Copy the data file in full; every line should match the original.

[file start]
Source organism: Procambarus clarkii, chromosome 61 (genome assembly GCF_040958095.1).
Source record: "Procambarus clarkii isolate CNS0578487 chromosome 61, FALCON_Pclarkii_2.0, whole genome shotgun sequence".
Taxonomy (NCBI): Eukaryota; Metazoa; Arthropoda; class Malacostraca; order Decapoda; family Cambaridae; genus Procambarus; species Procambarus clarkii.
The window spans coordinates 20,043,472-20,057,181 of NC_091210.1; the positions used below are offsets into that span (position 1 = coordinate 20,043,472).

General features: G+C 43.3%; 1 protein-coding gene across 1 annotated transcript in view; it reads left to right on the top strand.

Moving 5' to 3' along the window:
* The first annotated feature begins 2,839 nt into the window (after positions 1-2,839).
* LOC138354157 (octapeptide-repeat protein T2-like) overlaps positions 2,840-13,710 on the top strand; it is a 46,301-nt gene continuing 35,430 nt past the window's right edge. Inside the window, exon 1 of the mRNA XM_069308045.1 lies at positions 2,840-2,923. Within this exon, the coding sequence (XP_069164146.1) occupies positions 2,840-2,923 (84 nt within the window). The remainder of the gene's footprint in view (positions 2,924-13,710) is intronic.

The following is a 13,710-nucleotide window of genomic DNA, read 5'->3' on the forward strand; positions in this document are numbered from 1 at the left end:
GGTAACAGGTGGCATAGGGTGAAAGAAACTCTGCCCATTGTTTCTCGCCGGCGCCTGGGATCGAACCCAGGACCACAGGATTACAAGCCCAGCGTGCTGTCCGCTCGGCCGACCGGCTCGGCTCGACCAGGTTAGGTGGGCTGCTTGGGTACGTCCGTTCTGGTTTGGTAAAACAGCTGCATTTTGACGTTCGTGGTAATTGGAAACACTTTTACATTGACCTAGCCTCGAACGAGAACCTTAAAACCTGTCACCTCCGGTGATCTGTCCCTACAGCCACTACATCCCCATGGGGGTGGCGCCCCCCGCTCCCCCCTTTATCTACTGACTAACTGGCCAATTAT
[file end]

Source organism: Procambarus clarkii, chromosome 61 (genome assembly GCF_040958095.1).
Source record: "Procambarus clarkii isolate CNS0578487 chromosome 61, FALCON_Pclarkii_2.0, whole genome shotgun sequence".
Taxonomy (NCBI): Eukaryota; Metazoa; Arthropoda; class Malacostraca; order Decapoda; family Cambaridae; genus Procambarus; species Procambarus clarkii.
The window spans coordinates 20,043,472-20,057,181 of NC_091210.1; the positions used below are offsets into that span (position 1 = coordinate 20,043,472).

General features: G+C 43.3%; 1 protein-coding gene across 1 annotated transcript in view; it reads left to right on the top strand.

Moving 5' to 3' along the window:
* The first annotated feature begins 2,839 nt into the window (after positions 1-2,839).
* LOC138354157 (octapeptide-repeat protein T2-like) overlaps positions 2,840-13,710 on the top strand; it is a 46,301-nt gene continuing 35,430 nt past the window's right edge. Inside the window, exon 1 of the mRNA XM_069308045.1 lies at positions 2,840-2,923. Within this exon, the coding sequence (XP_069164146.1) occupies positions 2,840-2,923 (84 nt within the window). The remainder of the gene's footprint in view (positions 2,924-13,710) is intronic.

The following is a 13,710-nucleotide window of genomic DNA, read 5'->3' on the forward strand; positions in this document are numbered from 1 at the left end:
GGTAACAGGTGGCATAGGGTGAAAGAAACTCTGCCCATTGTTTCTCGCCGGCGCCTGGGATCGAACCCAGGACCACAGGATTACAAGCCCAGCGTGCTGTCCGCTCGGCCGACCGGCTCGGCTCGACCAGGTTAGGTGGGCTGCTTGGGTACGTCCGTTCTGGTTTGGTAAAACAGCTGCATTTTGACGTTCGTGGTAATTGGAAACACTTTTACATTGACCTAGCCTCGAACGAGAACCTTAAAACCTGTCACCTCCGGTGATCTGTCCCTACAGCCACTACATCCCCATGGGGGTGGCGCCCCCCGCTCCCCCCTTTATCTACTGACTAACTGGCCAATTAT